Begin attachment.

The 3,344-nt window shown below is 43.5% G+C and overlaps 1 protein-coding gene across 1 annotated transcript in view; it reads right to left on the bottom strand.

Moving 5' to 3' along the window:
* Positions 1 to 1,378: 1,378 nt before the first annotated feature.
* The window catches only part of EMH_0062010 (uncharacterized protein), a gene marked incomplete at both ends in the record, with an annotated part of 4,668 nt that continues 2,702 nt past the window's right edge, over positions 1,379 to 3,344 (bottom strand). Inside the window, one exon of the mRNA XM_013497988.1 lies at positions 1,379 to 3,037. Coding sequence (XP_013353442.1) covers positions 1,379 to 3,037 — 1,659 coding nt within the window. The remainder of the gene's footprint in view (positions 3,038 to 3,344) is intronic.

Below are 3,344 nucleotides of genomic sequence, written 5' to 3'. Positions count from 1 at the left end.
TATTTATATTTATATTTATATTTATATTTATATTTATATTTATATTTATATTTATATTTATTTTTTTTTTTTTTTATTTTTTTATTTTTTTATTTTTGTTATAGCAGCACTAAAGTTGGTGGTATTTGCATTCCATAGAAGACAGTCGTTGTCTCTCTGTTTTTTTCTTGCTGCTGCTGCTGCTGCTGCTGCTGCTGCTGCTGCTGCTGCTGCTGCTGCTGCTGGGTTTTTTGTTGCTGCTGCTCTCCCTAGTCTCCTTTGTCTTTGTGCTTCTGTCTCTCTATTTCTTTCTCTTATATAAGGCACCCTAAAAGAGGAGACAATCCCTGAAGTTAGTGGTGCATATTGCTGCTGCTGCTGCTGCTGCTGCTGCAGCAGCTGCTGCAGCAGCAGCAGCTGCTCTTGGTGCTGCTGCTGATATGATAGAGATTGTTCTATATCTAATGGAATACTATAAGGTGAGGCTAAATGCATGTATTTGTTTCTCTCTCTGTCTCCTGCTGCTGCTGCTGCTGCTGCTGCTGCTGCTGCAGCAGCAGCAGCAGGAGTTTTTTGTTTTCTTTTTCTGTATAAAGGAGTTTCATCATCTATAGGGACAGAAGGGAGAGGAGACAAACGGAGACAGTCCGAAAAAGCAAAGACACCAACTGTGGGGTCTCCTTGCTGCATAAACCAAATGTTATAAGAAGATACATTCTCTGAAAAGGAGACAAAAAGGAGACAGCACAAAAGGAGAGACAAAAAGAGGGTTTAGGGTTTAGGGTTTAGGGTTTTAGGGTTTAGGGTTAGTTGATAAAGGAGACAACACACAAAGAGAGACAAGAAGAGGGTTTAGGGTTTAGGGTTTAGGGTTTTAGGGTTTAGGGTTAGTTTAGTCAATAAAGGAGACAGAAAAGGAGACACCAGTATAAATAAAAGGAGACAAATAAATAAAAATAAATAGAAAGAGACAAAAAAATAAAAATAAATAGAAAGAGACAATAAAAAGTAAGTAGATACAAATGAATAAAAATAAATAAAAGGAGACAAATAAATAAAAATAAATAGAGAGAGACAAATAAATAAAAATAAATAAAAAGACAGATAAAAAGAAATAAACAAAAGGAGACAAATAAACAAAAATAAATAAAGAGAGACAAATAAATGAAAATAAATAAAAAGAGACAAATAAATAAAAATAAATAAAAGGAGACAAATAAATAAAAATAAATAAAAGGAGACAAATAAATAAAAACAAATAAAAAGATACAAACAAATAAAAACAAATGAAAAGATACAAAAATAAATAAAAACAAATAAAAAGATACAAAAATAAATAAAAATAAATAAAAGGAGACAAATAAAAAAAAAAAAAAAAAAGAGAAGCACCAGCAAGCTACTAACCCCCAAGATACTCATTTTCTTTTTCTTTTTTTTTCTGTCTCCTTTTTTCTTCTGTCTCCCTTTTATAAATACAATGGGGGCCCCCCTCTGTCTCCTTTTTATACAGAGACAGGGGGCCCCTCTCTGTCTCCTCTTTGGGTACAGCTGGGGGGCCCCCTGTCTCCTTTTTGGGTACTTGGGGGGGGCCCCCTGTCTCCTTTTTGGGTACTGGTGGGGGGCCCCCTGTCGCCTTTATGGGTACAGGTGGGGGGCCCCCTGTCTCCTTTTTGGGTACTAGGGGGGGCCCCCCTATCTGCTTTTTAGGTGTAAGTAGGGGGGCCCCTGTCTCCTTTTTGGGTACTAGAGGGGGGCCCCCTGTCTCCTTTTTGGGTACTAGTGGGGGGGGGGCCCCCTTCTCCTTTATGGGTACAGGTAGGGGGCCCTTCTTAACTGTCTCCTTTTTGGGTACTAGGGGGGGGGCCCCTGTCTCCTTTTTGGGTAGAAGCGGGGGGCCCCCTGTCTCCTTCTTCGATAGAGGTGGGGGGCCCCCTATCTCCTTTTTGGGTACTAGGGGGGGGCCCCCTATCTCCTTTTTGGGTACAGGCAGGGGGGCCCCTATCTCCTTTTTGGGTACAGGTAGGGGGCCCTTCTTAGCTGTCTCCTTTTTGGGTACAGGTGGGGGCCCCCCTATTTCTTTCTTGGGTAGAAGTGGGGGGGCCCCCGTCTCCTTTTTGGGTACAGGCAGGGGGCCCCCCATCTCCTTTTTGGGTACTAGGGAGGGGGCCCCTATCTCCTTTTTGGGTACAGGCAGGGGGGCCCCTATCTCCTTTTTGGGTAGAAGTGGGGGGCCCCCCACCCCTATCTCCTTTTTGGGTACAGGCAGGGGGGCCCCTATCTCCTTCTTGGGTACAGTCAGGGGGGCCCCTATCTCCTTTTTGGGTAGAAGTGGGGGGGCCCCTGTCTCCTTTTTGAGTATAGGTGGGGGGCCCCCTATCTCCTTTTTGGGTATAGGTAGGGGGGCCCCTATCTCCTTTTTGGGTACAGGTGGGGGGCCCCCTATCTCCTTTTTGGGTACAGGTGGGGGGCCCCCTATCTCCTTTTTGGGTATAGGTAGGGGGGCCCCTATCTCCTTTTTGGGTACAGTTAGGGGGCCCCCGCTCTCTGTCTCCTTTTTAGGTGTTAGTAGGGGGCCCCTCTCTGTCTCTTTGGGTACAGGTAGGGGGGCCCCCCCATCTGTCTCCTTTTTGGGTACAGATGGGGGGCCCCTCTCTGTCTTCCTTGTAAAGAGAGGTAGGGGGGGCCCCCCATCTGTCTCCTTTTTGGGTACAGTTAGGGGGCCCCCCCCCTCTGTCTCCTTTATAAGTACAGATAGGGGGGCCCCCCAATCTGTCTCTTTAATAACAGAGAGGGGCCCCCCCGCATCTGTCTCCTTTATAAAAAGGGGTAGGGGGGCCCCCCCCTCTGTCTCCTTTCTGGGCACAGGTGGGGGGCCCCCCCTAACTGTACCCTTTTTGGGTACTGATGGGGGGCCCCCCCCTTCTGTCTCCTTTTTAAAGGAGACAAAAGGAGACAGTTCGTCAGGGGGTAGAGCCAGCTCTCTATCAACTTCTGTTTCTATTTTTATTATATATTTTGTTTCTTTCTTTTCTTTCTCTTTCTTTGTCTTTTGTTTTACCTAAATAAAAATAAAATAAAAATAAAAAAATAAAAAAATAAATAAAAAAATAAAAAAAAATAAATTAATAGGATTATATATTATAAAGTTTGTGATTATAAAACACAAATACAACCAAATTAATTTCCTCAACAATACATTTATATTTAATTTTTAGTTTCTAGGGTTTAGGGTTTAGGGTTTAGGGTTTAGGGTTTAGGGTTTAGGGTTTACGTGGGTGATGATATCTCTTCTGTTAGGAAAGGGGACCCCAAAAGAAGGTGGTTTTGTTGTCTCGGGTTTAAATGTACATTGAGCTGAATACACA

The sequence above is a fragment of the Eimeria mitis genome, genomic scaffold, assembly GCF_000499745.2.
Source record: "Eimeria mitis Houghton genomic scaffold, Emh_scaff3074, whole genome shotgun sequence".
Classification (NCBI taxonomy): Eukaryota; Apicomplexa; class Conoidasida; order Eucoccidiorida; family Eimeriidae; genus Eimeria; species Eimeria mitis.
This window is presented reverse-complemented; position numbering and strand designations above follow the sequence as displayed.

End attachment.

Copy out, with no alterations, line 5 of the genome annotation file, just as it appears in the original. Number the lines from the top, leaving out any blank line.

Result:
Below are 3,344 nucleotides of genomic sequence, written 5' to 3'. Positions count from 1 at the left end.